The blank pages in India’s online learning experience (GS-3 The hindu editorial)

COVID-19 pandemic impact can be seen in the social, economic and political spheres. 

Education has been impacted much.

    • Around 300 million children across all age groups has been reported to be out of school in India. Effect is much worse, especially on the education of the girl child.
    • Challenges faced by education sector 
      • Delivery of education especially of pedagogical processes, classroom assessment frameworks, students’ support and teacher-student engagement.
      • poor access to digital data
      • The children were over burdened with household/farm work
      • girl students in particular were apprehensive of being given away in marriage.
      • students, parents and teachers were unprepared for the pedagogic shift.
    • What Government must do: Realistic assessment is key
      • Assessment of those students who have returned to schools after ‘digital learning’ at home.
  • What is the challenge during COVID-19?
  • School closures have had a significant impact on the vulnerable and underprivileged sections.
    • postponement of examinations and the curtailment of the prescribed syllabi.

 Government’s response

  • sharing free e-learning platforms
  • Diksha portal:an app by the National Council of Educational Research
  • e-learning content aligned to the curriculum, and e-Pathshala, and Training for Classes 1 to 12 in multiple languages.
  • SWAYAM portal: aimed at school (Classes 1 to 12) and higher education
  •  1,900 complete courses including teaching videos, computer weekly assignments, examinations and credit transfers,.
  • SWAYAM Prabha:telecasting of educational programmes
  • 32 devoted directly to home channels to the. 
  • such initiatives have failed to take into account existing divides
  • spatial, digital, gender and class

 

The impact is multi-fold

  • Due to closure of schools
    •  boys became inattentive to studies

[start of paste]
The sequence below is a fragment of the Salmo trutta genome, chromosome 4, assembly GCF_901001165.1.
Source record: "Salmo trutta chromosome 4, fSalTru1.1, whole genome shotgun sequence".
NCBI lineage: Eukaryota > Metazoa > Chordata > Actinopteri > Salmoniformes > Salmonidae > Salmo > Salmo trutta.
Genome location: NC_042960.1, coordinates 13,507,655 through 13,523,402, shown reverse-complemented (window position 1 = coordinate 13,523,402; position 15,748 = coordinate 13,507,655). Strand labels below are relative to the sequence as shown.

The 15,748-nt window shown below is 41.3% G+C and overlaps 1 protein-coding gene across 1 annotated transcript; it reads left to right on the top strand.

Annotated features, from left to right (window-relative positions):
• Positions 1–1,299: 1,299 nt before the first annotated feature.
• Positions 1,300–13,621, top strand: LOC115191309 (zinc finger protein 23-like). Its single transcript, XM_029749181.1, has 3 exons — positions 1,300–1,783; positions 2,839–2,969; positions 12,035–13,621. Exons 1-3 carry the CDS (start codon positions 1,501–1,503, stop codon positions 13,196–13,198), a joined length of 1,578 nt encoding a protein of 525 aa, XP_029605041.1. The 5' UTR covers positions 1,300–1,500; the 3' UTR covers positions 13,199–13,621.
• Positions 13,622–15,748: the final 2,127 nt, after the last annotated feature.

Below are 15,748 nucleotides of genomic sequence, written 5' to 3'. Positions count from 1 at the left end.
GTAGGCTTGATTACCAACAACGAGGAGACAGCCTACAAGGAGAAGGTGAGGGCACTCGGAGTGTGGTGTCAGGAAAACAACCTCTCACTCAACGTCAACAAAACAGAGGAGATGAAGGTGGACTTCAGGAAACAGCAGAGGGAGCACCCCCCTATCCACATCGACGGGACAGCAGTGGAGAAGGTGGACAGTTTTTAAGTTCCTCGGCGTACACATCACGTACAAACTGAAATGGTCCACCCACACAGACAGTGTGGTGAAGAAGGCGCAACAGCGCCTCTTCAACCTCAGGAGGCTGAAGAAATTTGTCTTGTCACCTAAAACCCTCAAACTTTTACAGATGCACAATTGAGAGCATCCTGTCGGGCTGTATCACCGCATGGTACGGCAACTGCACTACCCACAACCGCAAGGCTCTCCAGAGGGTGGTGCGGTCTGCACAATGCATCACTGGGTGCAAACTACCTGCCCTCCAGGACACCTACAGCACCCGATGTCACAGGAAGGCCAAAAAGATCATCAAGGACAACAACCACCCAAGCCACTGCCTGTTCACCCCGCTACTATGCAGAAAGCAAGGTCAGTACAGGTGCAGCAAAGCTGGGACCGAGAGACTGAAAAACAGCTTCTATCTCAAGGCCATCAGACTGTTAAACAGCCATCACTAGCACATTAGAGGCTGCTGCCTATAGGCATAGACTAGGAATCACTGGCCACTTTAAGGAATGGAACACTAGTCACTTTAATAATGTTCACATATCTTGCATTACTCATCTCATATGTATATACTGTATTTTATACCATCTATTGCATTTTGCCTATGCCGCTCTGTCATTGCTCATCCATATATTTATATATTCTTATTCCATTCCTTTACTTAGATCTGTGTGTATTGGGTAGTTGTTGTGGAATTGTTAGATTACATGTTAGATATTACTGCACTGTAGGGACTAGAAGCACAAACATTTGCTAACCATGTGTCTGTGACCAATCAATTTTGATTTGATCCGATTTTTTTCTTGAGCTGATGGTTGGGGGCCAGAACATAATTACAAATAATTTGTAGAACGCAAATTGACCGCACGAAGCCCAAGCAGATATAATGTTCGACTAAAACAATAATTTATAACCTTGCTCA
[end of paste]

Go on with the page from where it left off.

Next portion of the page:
• Girls were more involved in household chores with lesser opportunities.
    • children have also forgotten what they learnt earlier.
    • disruption of a range of activities such as the mid-day meal scheme, the school health programme and pre-metric scholarships to girl children. 

Example of Rajasthan

  • According to NSS,2017-18-> 20% of girls in the age group 15-16 were out of school against the national average of 13.5
  • Lok Jumbish and Shiksha Karmi projects
  • A study by the Institute of Development Studies in Jaipur
    • most girls in Rajasthan (between 13-16 years) were keen to return to school
    • the online education plan and platform of the State government did not work.
  • The reasons for pitfall
    •  The inability of students to access online education were
      • lack of devices
      •  poor or no Internet connectivity
      • girls’ preoccupation with household

NGO activities as a contrast

  • schools run by the NGO sector did well 
    • Taking care of the poor and backward segments
    • Here teachers have visited individual students at home.
    • children were taught in small groups.

What the Government must do.

  •  Education planning must be context and content specific, gender responsive and inclusion of all.
  •  access to online education,
  • removal of barriers in pre-matric scholarships
  • Ensure that mid-day meals, iron and folic acid tablets must be distributed.
  • provision of personal hygiene products to girl students 
  • re-enrolment of children as specified in the National Education Policy 2020. 
  • Mass outreach programmes with civil society to encourage re-enrolment. 
  • Remedial tuitions and counselling are advisable
  • making secondary education for girls free
  • governments has to keep the budgetary share of education to 6% of GDP

Download Link - Daily Current Affairs 22th February 2021

Swarn Singh

Plutus IAS Current Affair Team

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